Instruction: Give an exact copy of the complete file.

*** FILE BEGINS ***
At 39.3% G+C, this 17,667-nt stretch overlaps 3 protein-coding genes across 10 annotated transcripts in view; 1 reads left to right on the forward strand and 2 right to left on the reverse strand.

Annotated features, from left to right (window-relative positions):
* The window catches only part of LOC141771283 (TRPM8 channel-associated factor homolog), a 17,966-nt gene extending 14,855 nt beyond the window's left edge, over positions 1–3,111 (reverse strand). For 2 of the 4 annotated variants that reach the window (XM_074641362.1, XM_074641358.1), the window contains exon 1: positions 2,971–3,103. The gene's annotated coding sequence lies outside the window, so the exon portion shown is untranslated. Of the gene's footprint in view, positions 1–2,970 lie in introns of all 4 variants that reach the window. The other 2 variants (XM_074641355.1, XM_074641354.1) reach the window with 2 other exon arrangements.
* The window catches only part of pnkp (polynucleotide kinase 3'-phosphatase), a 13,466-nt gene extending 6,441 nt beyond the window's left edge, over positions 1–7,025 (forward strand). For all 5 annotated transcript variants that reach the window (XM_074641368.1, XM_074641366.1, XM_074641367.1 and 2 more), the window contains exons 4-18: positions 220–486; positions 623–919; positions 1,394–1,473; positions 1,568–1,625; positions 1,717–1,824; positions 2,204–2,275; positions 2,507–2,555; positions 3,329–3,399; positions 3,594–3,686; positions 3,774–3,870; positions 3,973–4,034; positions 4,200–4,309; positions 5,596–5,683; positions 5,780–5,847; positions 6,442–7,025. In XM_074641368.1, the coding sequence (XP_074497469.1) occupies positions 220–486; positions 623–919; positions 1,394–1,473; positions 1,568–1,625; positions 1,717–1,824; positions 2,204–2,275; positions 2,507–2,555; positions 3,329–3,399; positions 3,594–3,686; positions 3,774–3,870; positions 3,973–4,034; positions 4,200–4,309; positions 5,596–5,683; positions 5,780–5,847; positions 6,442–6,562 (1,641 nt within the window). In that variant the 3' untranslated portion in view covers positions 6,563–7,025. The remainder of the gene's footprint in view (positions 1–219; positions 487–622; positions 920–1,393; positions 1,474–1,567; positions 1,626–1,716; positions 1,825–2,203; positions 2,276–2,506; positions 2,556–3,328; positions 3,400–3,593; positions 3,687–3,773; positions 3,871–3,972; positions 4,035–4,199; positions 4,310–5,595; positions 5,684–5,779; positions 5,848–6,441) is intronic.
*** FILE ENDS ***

At 39.3% G+C, this 17,667-nt stretch overlaps 3 protein-coding genes across 10 annotated transcripts in view; 1 reads left to right on the forward strand and 2 right to left on the reverse strand.

Annotated features, from left to right (window-relative positions):
* The window catches only part of LOC141771283 (TRPM8 channel-associated factor homolog), a 17,966-nt gene extending 14,855 nt beyond the window's left edge, over positions 1–3,111 (reverse strand). For 2 of the 4 annotated variants that reach the window (XM_074641362.1, XM_074641358.1), the window contains exon 1: positions 2,971–3,103. The gene's annotated coding sequence lies outside the window, so the exon portion shown is untranslated. Of the gene's footprint in view, positions 1–2,970 lie in introns of all 4 variants that reach the window. The other 2 variants (XM_074641355.1, XM_074641354.1) reach the window with 2 other exon arrangements.
* The window catches only part of pnkp (polynucleotide kinase 3'-phosphatase), a 13,466-nt gene extending 6,441 nt beyond the window's left edge, over positions 1–7,025 (forward strand). For all 5 annotated transcript variants that reach the window (XM_074641368.1, XM_074641366.1, XM_074641367.1 and 2 more), the window contains exons 4-18: positions 220–486; positions 623–919; positions 1,394–1,473; positions 1,568–1,625; positions 1,717–1,824; positions 2,204–2,275; positions 2,507–2,555; positions 3,329–3,399; positions 3,594–3,686; positions 3,774–3,870; positions 3,973–4,034; positions 4,200–4,309; positions 5,596–5,683; positions 5,780–5,847; positions 6,442–7,025. In XM_074641368.1, the coding sequence (XP_074497469.1) occupies positions 220–486; positions 623–919; positions 1,394–1,473; positions 1,568–1,625; positions 1,717–1,824; positions 2,204–2,275; positions 2,507–2,555; positions 3,329–3,399; positions 3,594–3,686; positions 3,774–3,870; positions 3,973–4,034; positions 4,200–4,309; positions 5,596–5,683; positions 5,780–5,847; positions 6,442–6,562 (1,641 nt within the window). In that variant the 3' untranslated portion in view covers positions 6,563–7,025. The remainder of the gene's footprint in view (positions 1–219; positions 487–622; positions 920–1,393; positions 1,474–1,567; positions 1,626–1,716; positions 1,825–2,203; positions 2,276–2,506; positions 2,556–3,328; positions 3,400–3,593; positions 3,687–3,773; positions 3,871–3,972; positions 4,035–4,199; positions 4,310–5,595; positions 5,684–5,779; positions 5,848–6,441) is intronic.